On the Pontiac Trail campus, the Rudolf Steiner High School of Ann Arbor program offers ninth through twelfth grade. Specialist teachers in life science, chemistry, physics, mathematics, history, literature, art, vocal music, instrumental music, movement, Spanish, German, and drama provide both main lessons and subject lessons through the year. The curriculum is supplemented with a variety of activities and clubs (from drama productions to yearbook to hiking club), and annual class trips. Students are also supported in their preparation for college through classroom lessons and individual college counseling sessions.
The High School seeks to prepare students to meet the challenges of the rapidly changing world of the 21st century. It is not enough to teach today’s skills and today’s knowledge; rather, we must awaken in students the capacities to learn new skills and gain new understanding throughout their lives: capacities for sound judgment, critical thinking, and an abiding interest in the world and in learning. Moreover, we must help them to gain an awareness of themselves and others, out of which can arise sound moral judgment and the ideals that give our lives meaning and purpose.
There are three formats of High School academic courses. Ongoing academic classes are taught in the first two 50 minute periods daily four days per week throughout the year. This includes math and world language classes. Main lesson is a unique format to Waldorf education. Main Lesson blocks cover a wide variety of required courses encompassing a full spectrum of topics in science, math, and humanities. Students have a Main Lesson class in three- to four-week long blocks of two-hour classes daily. Since not all academic classes can be taught in the Main Lesson format, the curriculum incorporates another set of academic blocks, also covering a wide range of topics including English, health, computer science, chemistry, mathematics, and a variety of science, humanities, and art electives in 11th and 12th grade. These blocks vary from three to twelve weeks in length, and meet three periods a week.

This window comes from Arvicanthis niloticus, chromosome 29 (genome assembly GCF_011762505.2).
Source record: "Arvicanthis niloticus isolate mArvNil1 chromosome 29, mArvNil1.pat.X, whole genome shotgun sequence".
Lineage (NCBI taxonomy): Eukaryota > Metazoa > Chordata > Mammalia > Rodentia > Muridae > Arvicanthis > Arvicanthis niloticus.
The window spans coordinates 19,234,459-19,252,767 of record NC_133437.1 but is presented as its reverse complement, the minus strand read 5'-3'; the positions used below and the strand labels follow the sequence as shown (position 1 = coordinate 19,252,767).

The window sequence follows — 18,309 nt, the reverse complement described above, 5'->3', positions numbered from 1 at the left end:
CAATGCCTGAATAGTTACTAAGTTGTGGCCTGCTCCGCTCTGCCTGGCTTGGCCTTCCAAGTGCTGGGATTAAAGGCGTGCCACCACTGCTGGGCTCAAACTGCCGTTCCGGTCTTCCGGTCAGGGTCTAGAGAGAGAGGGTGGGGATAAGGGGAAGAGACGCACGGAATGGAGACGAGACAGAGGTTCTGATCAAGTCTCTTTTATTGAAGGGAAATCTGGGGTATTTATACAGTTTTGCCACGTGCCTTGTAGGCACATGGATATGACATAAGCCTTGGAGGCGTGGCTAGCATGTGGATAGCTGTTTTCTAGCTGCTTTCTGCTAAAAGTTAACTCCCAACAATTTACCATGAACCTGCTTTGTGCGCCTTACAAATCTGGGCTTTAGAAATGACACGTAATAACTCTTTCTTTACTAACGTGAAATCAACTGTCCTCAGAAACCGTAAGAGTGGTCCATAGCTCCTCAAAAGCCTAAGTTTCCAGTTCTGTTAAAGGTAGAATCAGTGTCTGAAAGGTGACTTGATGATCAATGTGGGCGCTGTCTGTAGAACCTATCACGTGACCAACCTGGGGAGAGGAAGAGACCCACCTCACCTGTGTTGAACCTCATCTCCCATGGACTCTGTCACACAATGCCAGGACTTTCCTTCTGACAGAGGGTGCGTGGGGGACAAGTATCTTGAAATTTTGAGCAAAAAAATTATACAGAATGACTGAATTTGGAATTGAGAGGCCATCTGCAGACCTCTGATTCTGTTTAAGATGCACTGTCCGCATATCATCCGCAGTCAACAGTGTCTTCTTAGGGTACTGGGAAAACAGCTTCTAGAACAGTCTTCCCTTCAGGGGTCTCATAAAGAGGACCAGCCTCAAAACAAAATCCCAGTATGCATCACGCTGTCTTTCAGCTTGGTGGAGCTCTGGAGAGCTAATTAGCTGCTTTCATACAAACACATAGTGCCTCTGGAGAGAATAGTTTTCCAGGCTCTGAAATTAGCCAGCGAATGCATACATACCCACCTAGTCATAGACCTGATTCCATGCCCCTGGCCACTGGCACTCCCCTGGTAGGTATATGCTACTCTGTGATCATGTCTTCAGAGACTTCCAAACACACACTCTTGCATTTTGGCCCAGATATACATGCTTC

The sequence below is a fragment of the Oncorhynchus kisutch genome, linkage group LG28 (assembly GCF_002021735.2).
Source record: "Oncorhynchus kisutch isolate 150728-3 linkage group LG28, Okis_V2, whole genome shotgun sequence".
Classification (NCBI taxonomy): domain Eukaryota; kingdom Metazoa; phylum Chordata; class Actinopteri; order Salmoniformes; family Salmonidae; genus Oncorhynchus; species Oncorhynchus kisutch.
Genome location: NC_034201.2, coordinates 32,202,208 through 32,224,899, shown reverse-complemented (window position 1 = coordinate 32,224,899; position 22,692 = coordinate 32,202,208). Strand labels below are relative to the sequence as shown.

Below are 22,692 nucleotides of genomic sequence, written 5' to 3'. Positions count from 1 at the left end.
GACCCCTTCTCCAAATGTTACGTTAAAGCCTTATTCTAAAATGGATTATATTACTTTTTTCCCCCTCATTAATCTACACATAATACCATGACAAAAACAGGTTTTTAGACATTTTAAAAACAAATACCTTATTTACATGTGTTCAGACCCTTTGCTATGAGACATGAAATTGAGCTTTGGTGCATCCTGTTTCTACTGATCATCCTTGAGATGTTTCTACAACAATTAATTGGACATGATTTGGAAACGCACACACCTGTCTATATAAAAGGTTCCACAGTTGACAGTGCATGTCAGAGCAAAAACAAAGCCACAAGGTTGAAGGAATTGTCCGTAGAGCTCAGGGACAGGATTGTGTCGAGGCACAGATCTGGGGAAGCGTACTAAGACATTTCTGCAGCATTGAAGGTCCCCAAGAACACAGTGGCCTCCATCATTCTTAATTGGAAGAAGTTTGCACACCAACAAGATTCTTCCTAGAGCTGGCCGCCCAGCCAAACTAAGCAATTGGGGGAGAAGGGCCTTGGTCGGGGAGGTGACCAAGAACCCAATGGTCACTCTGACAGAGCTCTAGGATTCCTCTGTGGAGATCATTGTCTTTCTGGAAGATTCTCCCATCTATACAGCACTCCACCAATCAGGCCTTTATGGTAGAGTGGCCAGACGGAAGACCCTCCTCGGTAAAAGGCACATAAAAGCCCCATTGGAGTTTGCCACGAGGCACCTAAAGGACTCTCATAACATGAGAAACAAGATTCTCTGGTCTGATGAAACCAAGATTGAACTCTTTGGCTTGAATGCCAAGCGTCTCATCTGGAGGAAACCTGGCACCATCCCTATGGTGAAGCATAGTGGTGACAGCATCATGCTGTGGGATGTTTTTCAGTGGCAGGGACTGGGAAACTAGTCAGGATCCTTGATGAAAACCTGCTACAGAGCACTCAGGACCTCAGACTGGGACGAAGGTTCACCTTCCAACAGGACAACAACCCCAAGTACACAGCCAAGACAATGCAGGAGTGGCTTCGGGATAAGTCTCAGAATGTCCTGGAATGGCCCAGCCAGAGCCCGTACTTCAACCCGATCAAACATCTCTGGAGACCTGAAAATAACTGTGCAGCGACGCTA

In addition to academic courses, students participate in a rich variety of required artistic and movement classes. Artistic courses generally meet twice a week, some for double periods. There is a full four-year curriculum in fine art, vocal music (all-school choir), and instrumental music. Movement classes meet once weekly. Special blocks such as woodworking and drama occur at different intervals in the curriculum.
In the sciences, observation and experimentation with the phenomena are the basis for conversation with the students in which they consider the development of the laws and theories that modern scientists use to make sense of their observations. Much of the observation and experimental work is done in the laboratory and field. In the humanities and social sciences, students are taught using primary source materials: the original versions of the great works of literature, and original historical documents. Writing is an important part of the curriculum in all subject areas as students keep notes, laboratory records and journals of their observations and use them to write reports, essays and poetry, creating in each case a main lesson book, a document summarizing not only the content of the course but also their own understanding of it. Work in the arts supports the academic curriculum by developing the capacity to observe, to develop the will, and to solve problems creatively.